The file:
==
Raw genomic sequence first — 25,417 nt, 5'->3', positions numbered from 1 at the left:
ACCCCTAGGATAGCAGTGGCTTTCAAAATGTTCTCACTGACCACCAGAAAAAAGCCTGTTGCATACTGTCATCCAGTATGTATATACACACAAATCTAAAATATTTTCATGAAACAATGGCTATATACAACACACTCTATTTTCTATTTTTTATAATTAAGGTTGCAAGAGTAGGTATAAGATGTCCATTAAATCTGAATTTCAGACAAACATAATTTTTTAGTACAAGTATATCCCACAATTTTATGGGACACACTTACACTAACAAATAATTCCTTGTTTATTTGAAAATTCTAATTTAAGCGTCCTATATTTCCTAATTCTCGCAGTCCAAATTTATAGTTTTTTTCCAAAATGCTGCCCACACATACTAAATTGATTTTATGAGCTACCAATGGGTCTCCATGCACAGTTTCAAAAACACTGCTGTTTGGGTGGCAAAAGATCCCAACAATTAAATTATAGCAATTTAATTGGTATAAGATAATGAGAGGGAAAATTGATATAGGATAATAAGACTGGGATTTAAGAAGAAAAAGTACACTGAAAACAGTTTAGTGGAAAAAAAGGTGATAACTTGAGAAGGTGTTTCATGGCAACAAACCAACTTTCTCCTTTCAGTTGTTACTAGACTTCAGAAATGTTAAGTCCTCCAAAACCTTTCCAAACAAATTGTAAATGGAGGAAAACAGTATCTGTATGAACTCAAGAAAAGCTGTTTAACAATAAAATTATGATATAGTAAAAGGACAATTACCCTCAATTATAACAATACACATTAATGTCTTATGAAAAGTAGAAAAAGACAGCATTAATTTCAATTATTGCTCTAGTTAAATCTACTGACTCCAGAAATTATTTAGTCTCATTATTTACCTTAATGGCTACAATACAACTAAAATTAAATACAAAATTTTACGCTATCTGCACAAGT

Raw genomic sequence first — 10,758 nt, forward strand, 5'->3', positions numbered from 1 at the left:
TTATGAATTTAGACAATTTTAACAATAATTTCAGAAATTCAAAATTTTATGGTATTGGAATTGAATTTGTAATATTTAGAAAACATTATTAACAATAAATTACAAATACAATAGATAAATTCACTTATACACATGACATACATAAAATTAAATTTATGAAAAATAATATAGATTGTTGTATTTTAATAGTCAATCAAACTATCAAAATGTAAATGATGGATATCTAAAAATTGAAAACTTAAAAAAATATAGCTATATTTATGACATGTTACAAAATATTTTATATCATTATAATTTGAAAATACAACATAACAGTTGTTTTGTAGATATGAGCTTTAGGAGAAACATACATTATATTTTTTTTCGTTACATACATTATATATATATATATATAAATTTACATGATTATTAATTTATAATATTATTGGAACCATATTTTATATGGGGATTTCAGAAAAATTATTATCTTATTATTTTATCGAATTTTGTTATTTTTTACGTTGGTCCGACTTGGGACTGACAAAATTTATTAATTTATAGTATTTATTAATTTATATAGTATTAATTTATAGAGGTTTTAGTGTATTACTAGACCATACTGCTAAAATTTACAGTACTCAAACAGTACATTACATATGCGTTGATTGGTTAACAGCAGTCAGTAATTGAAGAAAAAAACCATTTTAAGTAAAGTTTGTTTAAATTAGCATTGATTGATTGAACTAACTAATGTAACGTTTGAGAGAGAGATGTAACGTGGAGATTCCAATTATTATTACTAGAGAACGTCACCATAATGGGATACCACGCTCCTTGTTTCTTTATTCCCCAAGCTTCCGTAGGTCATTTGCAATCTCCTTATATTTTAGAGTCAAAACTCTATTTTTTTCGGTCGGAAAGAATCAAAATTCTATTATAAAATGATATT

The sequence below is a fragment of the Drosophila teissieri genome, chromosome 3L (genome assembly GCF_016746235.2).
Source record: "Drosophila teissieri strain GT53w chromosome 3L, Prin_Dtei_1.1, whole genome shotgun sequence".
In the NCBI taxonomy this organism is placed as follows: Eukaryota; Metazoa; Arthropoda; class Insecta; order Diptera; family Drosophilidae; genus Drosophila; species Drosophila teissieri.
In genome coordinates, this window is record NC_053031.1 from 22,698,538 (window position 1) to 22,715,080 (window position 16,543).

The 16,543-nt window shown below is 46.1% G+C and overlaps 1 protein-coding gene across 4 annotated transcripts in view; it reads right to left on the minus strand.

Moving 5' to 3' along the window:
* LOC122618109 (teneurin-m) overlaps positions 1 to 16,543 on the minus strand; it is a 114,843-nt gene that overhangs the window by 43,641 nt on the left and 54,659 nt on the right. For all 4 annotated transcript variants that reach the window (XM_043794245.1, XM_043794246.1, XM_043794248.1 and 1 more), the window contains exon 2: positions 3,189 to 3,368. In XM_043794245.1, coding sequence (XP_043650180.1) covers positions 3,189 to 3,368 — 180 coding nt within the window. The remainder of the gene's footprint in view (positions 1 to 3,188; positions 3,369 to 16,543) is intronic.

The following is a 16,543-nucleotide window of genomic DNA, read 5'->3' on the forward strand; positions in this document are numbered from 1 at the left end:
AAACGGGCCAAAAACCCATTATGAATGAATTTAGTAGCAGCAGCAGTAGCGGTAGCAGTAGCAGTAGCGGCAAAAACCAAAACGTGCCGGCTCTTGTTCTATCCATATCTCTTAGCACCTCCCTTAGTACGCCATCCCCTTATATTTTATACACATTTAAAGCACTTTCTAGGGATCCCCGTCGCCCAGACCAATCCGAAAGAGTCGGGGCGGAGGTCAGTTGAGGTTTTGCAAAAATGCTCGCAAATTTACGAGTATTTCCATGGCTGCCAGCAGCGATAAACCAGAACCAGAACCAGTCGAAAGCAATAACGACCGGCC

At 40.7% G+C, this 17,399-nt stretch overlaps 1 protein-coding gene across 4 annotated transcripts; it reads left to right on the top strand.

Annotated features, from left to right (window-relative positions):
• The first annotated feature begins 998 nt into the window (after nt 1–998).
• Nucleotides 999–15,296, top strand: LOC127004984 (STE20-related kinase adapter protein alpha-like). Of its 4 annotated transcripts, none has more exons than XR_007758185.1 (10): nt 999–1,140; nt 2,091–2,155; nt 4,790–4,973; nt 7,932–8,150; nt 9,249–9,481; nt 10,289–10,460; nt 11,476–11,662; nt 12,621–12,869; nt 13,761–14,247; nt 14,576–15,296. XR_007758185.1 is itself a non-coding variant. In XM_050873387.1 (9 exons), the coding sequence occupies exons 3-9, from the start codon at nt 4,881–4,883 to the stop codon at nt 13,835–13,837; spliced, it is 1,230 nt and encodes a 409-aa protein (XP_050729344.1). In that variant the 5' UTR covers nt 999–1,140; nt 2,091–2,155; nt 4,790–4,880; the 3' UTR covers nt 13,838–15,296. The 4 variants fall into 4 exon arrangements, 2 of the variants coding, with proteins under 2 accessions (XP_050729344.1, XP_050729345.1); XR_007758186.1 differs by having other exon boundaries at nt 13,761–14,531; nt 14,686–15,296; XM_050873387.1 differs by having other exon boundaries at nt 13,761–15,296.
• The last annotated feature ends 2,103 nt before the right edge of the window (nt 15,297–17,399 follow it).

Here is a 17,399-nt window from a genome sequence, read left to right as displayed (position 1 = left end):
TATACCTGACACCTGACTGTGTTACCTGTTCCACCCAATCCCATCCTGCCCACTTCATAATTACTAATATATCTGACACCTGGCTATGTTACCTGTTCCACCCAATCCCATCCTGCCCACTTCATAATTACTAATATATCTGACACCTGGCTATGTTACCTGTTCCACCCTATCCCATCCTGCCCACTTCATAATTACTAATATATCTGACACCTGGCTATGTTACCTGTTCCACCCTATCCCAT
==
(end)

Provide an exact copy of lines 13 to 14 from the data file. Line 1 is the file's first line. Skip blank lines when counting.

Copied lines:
AAACGGGCCAAAAACCCATTATGAATGAATTTAGTAGCAGCAGCAGTAGCGGTAGCAGTAGCAGTAGCGGCAAAAACCAAAACGTGCCGGCTCTTGTTCTATCCATATCTCTTAGCACCTCCCTTAGTACGCCATCCCCTTATATTTTATACACATTTAAAGCACTTTCTAGGGATCCCCGTCGCCCAGACCAATCCGAAAGAGTCGGGGCGGAGGTCAGTTGAGGTTTTGCAAAAATGCTCGCAAATTTACGAGTATTTCCATGGCTGCCAGCAGCGATAAACCAGAACCAGAACCAGTCGAAAGCAATAACGACCGGCC

At 40.7% G+C, this 17,399-nt stretch overlaps 1 protein-coding gene across 4 annotated transcripts; it reads left to right on the top strand.